As empty as the hollow tips of the bullets being dispensed to
law enforcement agencies of the state, across the land, to
insure that the victim’s version of events is never heard by a Grand Jury.

As empty as the dark hearts, which like the vampires they are, shrivel away from the approaching light of a dawning day of truth.

Do not be a vacuous soul, leading an empty life, waiting to be
recruited into an army of gloom. Fill your heart with light, the very foundation of life and go forth to challenge the armies of darkness, for light and darkness cannot coexist. Darkness owes its existence to one thing: the absence of light.

~Imam Zaid Shakir




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“The quest for peace summarizes all the teachings of Islam: peace with the One, peace with oneself, peace with Nature, peace with humans. Peace whose conditions are confidence in faith, freedom, dignity, justice, wellbeing, imagination, solidarity. Towards peace, we must be prepared for every obstacle, every struggle, every adversity. Always remain a peace agent. Jihad is exactly that: resistance to the worst of both the self and humans, for peace, in the name of Peace, in search of peace”

~Dr.Tariq Ramadan

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Rating: 0 of 0 votes Quote a well wisher Replybullet Posted: 05 April 2015 at 4:37am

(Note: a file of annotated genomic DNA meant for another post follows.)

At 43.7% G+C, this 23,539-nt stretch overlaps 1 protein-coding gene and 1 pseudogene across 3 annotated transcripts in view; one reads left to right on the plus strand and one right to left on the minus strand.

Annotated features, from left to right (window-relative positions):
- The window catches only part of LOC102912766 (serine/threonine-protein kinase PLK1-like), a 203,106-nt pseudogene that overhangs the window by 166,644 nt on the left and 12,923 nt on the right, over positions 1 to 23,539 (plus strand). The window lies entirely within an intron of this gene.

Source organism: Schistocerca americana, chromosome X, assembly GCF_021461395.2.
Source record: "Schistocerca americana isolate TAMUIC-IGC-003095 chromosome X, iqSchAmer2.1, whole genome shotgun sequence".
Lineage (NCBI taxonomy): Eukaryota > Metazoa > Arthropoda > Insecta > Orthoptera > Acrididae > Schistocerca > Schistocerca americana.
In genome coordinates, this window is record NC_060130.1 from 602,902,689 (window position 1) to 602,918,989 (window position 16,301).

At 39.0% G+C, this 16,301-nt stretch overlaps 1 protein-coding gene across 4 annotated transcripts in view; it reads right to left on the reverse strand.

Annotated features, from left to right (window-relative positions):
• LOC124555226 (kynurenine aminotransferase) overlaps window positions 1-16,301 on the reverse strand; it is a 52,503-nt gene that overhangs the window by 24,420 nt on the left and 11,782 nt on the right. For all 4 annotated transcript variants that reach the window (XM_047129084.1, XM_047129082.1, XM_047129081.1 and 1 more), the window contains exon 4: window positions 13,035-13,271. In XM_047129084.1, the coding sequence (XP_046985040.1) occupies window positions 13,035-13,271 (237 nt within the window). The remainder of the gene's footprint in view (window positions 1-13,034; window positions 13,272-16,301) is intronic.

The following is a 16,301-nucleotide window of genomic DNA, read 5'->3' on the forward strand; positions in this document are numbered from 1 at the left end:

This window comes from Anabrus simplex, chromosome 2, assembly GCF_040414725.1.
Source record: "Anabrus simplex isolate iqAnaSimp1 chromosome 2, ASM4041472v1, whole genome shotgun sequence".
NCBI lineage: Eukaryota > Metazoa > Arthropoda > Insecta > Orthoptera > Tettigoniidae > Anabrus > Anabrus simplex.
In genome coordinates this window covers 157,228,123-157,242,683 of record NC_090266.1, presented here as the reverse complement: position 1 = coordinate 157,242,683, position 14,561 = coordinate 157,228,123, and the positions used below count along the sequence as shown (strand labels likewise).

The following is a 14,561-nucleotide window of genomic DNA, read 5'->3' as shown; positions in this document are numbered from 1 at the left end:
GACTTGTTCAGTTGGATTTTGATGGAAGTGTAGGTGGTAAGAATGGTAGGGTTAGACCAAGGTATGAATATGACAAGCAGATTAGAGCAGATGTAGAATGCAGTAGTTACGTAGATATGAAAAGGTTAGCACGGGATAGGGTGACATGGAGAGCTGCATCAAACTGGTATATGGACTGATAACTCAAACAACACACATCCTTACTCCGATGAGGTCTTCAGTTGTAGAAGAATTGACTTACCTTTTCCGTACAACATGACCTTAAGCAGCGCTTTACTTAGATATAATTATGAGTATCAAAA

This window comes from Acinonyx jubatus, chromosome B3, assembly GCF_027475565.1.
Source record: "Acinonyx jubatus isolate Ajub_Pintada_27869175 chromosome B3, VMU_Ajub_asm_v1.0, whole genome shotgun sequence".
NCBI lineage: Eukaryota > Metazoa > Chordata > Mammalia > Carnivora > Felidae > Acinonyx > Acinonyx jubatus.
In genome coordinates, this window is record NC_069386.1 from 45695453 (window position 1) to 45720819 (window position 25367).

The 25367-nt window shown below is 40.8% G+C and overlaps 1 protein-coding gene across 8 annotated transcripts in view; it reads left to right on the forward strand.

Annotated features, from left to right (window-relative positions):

Have you ever
had your heart broken,
chest opened
reached in
pulled out
squeezed
until you bleed?

Have you ever
cried for a lost one?
Mother, brother, daughter, son,
tummy in a knot
and all you want to do is run?

Have you ever
struggled with the news?
Murder, massacre,
guns and demolition crews.
It’s like a game,
which tragedy do you choose?
Which tyrant
do you root for to lose?
Can you just turn off
or at least snooze?
Because you just.can’t.even.

So you, turn to a friend:
mentor, teacher, or anyone else
Because you feel absolutely hopeless

You ask them: What should I do?
And they say, make du’a’1 , you know pray
So you’re like, yeah yeah
But, no, what should I do or say?
You brush it off your shoulder cuff
Like du’a’ just, isn’t enough

You move on, not
recognizing what you’ve done
That you’ve left behind
The truly capable One

You forget – that Yahya2
was the answer
to his father’s
constant prayer

You forget – that Yunes3
chose prayer
Over despair
inside the whale

You forget – that Ayoub’s4
affliction
was removed
through du`a’

You forget – that Badr
was nothing short of
intervention
from the heavens

You forget—that power
lies with Him alone
That strength comes
through His will

That He is the
Sustainer, the Maintainer,
the Provider, the Protector,
the Just, the Judge

You forget – that He is
the only capable One...

By Dua Aldasouqi



www.virtualmosque.com/miscellaneous/poetry-fiction/the-capable-one

La ilaha ill-Allah, Muhammadur Rasulullah